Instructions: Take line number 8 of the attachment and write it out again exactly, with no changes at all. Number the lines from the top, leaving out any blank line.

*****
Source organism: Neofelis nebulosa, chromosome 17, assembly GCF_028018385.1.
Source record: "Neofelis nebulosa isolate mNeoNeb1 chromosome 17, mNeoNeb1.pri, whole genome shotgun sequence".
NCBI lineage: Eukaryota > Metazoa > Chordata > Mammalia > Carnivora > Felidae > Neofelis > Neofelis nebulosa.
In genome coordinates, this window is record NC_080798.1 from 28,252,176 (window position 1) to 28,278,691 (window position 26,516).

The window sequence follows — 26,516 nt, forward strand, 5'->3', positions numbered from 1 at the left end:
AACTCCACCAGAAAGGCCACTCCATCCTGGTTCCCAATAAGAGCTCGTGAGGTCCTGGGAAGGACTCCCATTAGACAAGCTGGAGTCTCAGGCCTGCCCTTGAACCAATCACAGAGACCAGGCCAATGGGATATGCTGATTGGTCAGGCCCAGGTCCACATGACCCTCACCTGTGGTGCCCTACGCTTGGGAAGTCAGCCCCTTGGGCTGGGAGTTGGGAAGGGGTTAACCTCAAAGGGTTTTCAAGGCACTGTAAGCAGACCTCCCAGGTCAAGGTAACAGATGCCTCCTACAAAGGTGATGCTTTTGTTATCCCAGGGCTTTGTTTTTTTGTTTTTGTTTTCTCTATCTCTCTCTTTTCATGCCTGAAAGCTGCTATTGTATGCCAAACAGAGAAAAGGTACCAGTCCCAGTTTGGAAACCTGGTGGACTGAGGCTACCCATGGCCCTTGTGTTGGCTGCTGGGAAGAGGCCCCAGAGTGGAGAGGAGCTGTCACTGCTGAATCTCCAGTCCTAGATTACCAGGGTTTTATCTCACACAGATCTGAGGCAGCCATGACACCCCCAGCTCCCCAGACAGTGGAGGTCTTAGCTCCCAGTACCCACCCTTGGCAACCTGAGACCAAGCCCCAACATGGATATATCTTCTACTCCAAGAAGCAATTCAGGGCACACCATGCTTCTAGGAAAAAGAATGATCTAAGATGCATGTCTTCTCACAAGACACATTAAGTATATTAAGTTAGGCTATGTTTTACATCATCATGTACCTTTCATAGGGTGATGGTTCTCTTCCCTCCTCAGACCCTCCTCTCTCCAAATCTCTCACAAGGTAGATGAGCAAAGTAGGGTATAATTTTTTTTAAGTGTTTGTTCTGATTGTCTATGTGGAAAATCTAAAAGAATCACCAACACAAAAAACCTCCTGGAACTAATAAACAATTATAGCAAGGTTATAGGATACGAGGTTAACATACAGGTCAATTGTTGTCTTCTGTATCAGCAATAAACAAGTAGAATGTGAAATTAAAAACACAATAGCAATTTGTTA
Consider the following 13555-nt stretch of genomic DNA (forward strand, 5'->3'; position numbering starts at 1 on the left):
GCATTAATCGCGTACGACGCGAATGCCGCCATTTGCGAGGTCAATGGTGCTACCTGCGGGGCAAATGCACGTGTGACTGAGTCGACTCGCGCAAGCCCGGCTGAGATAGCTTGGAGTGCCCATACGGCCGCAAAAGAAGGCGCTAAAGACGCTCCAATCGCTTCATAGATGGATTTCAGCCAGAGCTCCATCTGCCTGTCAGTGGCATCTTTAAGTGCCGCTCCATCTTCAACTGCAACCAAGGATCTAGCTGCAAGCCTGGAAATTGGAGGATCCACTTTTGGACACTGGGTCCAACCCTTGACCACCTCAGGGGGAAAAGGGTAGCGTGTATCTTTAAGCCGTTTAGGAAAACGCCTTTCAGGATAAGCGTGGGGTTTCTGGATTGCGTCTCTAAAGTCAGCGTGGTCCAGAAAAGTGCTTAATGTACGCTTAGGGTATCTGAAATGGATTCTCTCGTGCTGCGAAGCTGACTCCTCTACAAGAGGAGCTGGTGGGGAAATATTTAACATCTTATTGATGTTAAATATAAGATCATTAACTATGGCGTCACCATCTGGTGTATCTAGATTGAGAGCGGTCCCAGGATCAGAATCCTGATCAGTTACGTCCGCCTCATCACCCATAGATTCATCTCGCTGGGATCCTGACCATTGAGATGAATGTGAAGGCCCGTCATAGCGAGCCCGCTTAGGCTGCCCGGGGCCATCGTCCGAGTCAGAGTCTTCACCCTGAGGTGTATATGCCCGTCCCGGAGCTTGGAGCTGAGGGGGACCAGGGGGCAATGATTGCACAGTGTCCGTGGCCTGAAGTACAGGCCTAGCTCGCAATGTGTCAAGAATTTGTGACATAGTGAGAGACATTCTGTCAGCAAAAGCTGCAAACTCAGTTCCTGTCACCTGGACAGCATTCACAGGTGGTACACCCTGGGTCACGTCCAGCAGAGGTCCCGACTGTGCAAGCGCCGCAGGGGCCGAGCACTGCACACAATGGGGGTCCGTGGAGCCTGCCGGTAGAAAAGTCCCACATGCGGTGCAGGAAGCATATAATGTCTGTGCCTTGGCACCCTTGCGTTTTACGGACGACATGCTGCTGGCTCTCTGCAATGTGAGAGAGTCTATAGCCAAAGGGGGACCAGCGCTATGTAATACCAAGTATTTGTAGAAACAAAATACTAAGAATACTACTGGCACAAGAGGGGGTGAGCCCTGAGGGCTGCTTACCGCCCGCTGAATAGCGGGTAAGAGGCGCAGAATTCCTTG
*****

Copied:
GCATTAATCGCGTACGACGCGAATGCCGCCATTTGCGAGGTCAATGGTGCTACCTGCGGGGCAAATGCACGTGTGACTGAGTCGACTCGCGCAAGCCCGGCTGAGATAGCTTGGAGTGCCCATACGGCCGCAAAAGAAGGCGCTAAAGACGCTCCAATCGCTTCATAGATGGATTTCAGCCAGAGCTCCATCTGCCTGTCAGTGGCATCTTTAAGTGCCGCTCCATCTTCAACTGCAACCAAGGATCTAGCTGCAAGCCTGGAAATTGGAGGATCCACTTTTGGACACTGGGTCCAACCCTTGACCACCTCAGGGGGAAAAGGGTAGCGTGTATCTTTAAGCCGTTTAGGAAAACGCCTTTCAGGATAAGCGTGGGGTTTCTGGATTGCGTCTCTAAAGTCAGCGTGGTCCAGAAAAGTGCTTAATGTACGCTTAGGGTATCTGAAATGGATTCTCTCGTGCTGCGAAGCTGACTCCTCTACAAGAGGAGCTGGTGGGGAAATATTTAACATCTTATTGATGTTAAATATAAGATCATTAACTATGGCGTCACCATCTGGTGTATCTAGATTGAGAGCGGTCCCAGGATCAGAATCCTGATCAGTTACGTCCGCCTCATCACCCATAGATTCATCTCGCTGGGATCCTGACCATTGAGATGAATGTGAAGGCCCGTCATAGCGAGCCCGCTTAGGCTGCCCGGGGCCATCGTCCGAGTCAGAGTCTTCACCCTGAGGTGTATATGCCCGTCCCGGAGCTTGGAGCTGAGGGGGACCAGGGGGCAATGATTGCACAGTGTCCGTGGCCTGAAGTACAGGCCTAGCTCGCAATGTGTCAAGAATTTGTGACATAGTGAGAGACATTCTGTCAGCAAAAGCTGCAAACTCAGTTCCTGTCACCTGGACAGCATTCACAGGTGGTACACCCTGGGTCACGTCCAGCAGAGGTCCCGACTGTGCAAGCGCCGCAGGGGCCGAGCACTGCACACAATGGGGGTCCGTGGAGCCTGCCGGTAGAAAAGTCCCACATGCGGTGCAGGAAGCATATAATGTCTGTGCCTTGGCACCCTTGCGTTTTACGGACGACATGCTGCTGGCTCTCTGCAATGTGAGAGAGTCTATAGCCAAAGGGGGACCAGCGCTATGTAATACCAAGTATTTGTAGAAACAAAATACTAAGAATACTACTGGCACAAGAGGGGGTGAGCCCTGAGGGCTGCTTACCGCCCGCTGAATAGCGGGTAAGAGGCGCAGAATTCCTTG